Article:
Chief Brink

Randy Leonard

It was quite a photo as I look at it today. I was 25 years old, tall and skinny with hair in places on my head long ago exposed bare by times relentless march. It was my photo ID as a new Portland Firefighter. Taken the day I was sworn in on January 25, 1978.

MelBrinkBut before I could be sworn in, I had to be interviewed by Assistant Chief Mel Brink. He was the second in command of the Portland Fire Bureau. As I arrived at the 55 SW Ash main headquarters one week before I was to be appointed a brand new Portland firefighter, I felt my stomach in my throat. My hands were sweaty and my field of vision was narrow. I had passed the written, the physical and now, for the final test, I was going to be “eye balled” by Chief Brink.

As I rode the old elevator to the third floor of Engine 21, the main fire station, now known as Station 1, I was imagining what kind of a man the second in command of Portland's revered Fire Bureau would be like. In my mind he had to be big, burly with a brusque manner that would see right through this skinny kid from across the river. Would he laugh when I walked through the door, and through his gasps for air, say “YOU want to be a firefighter in MY BELOVED Fire Bureau?” It was the only possible thing I could imagine him saying to me.

As I approached his office towards the end of that long, quiet, dimly lit hallway I could hear my heart pounding in my chest. I was married and had an infant son at home. I really, really needed this job. But, and much more importantly, I really, really wanted this job.

I could see a sign hanging that read “Assistant Chief Melvin Brink.” It hung directly over the open door. As I approached from the side of the door, I looked in and saw a man hunched over his desk, writing.

“Excuse me, sir,” I said, "I am here to meet with Chief Brink." As the man rose from behind his desk and came across the room at me, I felt instant relief. He was shorter than I was and was slight of build. Mostly, though, I remember his kind brown eyes and disarming smile.

“I am Chief Brink. You must be Randy Leonard?” Chief Brink said. “Yes, sir” is all I could muster. “Have a seat, Randy, and lets get to know each other.”

Lets get to know each other? Where was the intimidation I expected? Where was the skeptical look I anticipated to gaze my way? Get to know each other? Fine by me.

Chief Brink sat behind his desk studying my application intently with an occasional "Hmmm.”

“So, you worked for Rep. Ed Lindquist in the legislature?”

“Yes, sir,” I said.

“You know he is also a firefighter in Clackamas County?”

“Yes, sir, I do.”

“Ed is a good man, Randy.”

“Yes, sir, I know.”

“Randy, do you think you might be interested in getting involved with the firefighters union?”

That question threw me for a loop. I had never anticipated being asked such a question.

"I am not sure, sir,” I began “I really just want to concentrate on being the best firefighter I can and passing probation.”

“Well, sure, Randy, I understand that. But we need some young people to begin being active in our firefighters union. With your background working for Ed Lindquist, I am sure you would be good at it.”

I was floored. Having gone from thinking I was going to be berated in this interview to actually being complimented because of my past was more than I could process in my hyper active state.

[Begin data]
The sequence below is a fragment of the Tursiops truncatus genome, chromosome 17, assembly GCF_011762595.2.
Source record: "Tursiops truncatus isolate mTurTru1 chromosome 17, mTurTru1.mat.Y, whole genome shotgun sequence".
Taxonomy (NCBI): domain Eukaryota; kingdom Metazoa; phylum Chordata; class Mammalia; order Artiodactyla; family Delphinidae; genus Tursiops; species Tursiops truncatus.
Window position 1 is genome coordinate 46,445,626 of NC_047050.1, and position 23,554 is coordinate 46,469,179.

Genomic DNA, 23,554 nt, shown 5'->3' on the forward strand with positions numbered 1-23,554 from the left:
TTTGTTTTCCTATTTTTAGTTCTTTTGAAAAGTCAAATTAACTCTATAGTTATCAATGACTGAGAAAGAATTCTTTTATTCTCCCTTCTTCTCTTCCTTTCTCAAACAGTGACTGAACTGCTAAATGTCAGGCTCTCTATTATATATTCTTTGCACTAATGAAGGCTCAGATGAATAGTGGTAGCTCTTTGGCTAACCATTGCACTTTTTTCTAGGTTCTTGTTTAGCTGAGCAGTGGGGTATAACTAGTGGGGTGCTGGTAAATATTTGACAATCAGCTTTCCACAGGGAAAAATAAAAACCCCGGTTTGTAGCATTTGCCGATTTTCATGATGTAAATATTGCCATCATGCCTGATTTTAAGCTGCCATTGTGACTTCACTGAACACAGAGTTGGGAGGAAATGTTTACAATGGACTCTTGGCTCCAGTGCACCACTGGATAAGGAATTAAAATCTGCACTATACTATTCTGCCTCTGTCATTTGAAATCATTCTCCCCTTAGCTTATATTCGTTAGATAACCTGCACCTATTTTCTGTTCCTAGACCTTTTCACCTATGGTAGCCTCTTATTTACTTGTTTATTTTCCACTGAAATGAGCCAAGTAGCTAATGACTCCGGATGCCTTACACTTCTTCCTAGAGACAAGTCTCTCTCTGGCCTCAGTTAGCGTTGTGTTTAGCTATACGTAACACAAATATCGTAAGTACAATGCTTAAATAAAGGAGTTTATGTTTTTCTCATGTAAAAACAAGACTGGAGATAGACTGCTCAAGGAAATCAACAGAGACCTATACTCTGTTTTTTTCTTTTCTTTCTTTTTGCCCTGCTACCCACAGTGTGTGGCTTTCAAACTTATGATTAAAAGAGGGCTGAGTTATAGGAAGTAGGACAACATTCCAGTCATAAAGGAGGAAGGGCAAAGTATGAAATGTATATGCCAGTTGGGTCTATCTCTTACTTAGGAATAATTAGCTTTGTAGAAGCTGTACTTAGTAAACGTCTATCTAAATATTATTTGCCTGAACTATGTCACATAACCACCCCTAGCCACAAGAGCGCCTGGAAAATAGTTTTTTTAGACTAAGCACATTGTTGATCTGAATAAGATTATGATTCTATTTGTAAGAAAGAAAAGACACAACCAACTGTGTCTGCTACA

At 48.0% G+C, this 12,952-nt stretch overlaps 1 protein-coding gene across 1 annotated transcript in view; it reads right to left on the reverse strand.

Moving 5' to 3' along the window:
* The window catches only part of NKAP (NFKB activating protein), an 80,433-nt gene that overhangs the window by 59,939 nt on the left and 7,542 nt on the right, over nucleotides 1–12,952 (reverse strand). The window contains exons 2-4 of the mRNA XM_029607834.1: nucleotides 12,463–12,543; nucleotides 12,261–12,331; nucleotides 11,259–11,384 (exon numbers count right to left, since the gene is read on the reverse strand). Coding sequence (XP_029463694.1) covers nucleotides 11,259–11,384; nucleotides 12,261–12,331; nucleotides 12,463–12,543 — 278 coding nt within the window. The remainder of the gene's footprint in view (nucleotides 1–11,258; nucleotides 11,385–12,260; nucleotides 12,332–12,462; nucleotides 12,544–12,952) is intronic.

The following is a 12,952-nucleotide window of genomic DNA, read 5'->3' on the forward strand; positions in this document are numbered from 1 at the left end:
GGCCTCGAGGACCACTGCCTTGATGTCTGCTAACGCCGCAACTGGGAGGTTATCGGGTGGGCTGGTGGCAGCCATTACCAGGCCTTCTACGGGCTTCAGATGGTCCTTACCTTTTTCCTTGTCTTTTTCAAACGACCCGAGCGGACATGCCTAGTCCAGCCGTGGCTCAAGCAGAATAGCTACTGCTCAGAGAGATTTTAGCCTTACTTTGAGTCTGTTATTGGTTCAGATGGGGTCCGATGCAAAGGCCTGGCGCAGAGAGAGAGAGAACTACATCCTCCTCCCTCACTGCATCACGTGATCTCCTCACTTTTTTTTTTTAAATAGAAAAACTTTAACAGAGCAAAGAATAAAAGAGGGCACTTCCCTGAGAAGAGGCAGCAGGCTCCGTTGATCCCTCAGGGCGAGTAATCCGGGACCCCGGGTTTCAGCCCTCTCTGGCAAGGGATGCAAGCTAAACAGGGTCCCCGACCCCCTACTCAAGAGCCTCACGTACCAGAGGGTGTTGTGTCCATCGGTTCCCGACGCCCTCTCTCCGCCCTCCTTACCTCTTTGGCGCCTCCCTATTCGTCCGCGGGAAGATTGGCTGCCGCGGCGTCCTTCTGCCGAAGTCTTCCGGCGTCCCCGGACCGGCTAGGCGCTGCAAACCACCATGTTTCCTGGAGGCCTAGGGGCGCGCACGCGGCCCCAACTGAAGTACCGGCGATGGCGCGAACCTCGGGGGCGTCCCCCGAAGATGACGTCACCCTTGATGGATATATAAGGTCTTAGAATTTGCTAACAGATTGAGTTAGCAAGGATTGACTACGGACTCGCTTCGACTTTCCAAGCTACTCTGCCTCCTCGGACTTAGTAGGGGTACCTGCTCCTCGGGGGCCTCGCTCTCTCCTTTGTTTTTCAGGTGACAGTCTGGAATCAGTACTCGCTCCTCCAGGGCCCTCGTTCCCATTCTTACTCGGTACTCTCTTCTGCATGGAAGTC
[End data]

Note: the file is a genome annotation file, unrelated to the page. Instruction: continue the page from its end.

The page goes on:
All I could muster was “Thank-you.”

“Well, Randy, welcome aboard. Please report to the training station at 0800 on January 25th. Thanks for coming by. It was good to meet you.”

I stood, reached over the desk and shook hands with the man I considered to be my newest friend in the Portland Fire Bureau, Assistant Chief Mel Brink. I never forgot his comment about me becoming active in the firefighters union. Exactly eight years later I was sworn in as the youngest President of the Portland Firefighters Association in it's history.

Mel worked approximately five more years before he retired. He was the same person to every firefighter, officer and elected official as he was towards me on that day we first met that was one of the most vulnerable days of my life. There are those in this world who are capable of reacting to that skinny kid from the East side in the way I feared Chief Brink might. But Mel Brink was not built that way. Every firefighter who knew Chief Brink had an experience much like mine with him. He was a true gentleman.

He would lose his keys, forget what he was going to do next, but he knew which station and shift each firefighter in Portland was assigned to.

Portland Firefighters loved Chief Brink. We would –and often did- enter the clutches of hell for Chief Brink.

Chief Brink died July 24th at age 82. He leaves behind a loving wife and family.

Rest in peace, Mel.

  • brett (unverified)

    Great post. How cool is it that we have an elected official posting on a collective blog? Portland rules.

  • Tom Chamberlain (unverified)

    Chief Brink was a wonderful example of leadership in the fire service.

  • Tom Chamberlain (unverified)

    Chief Brink was a wonderful example of leadership in the fire service.

  • Scott Jensen (unverified)

    Comish Leonard, With the last few posts you've added here I'm afraid I may have to change my opinion of you. For the better of course. There is something likable about you. It's nice to have you post here on as it gives 'us' a chance to get to know the real you outside of council chambers! Thank you!

  • (Show?)

    Where's the picture of you with hair? C'mon, guy!

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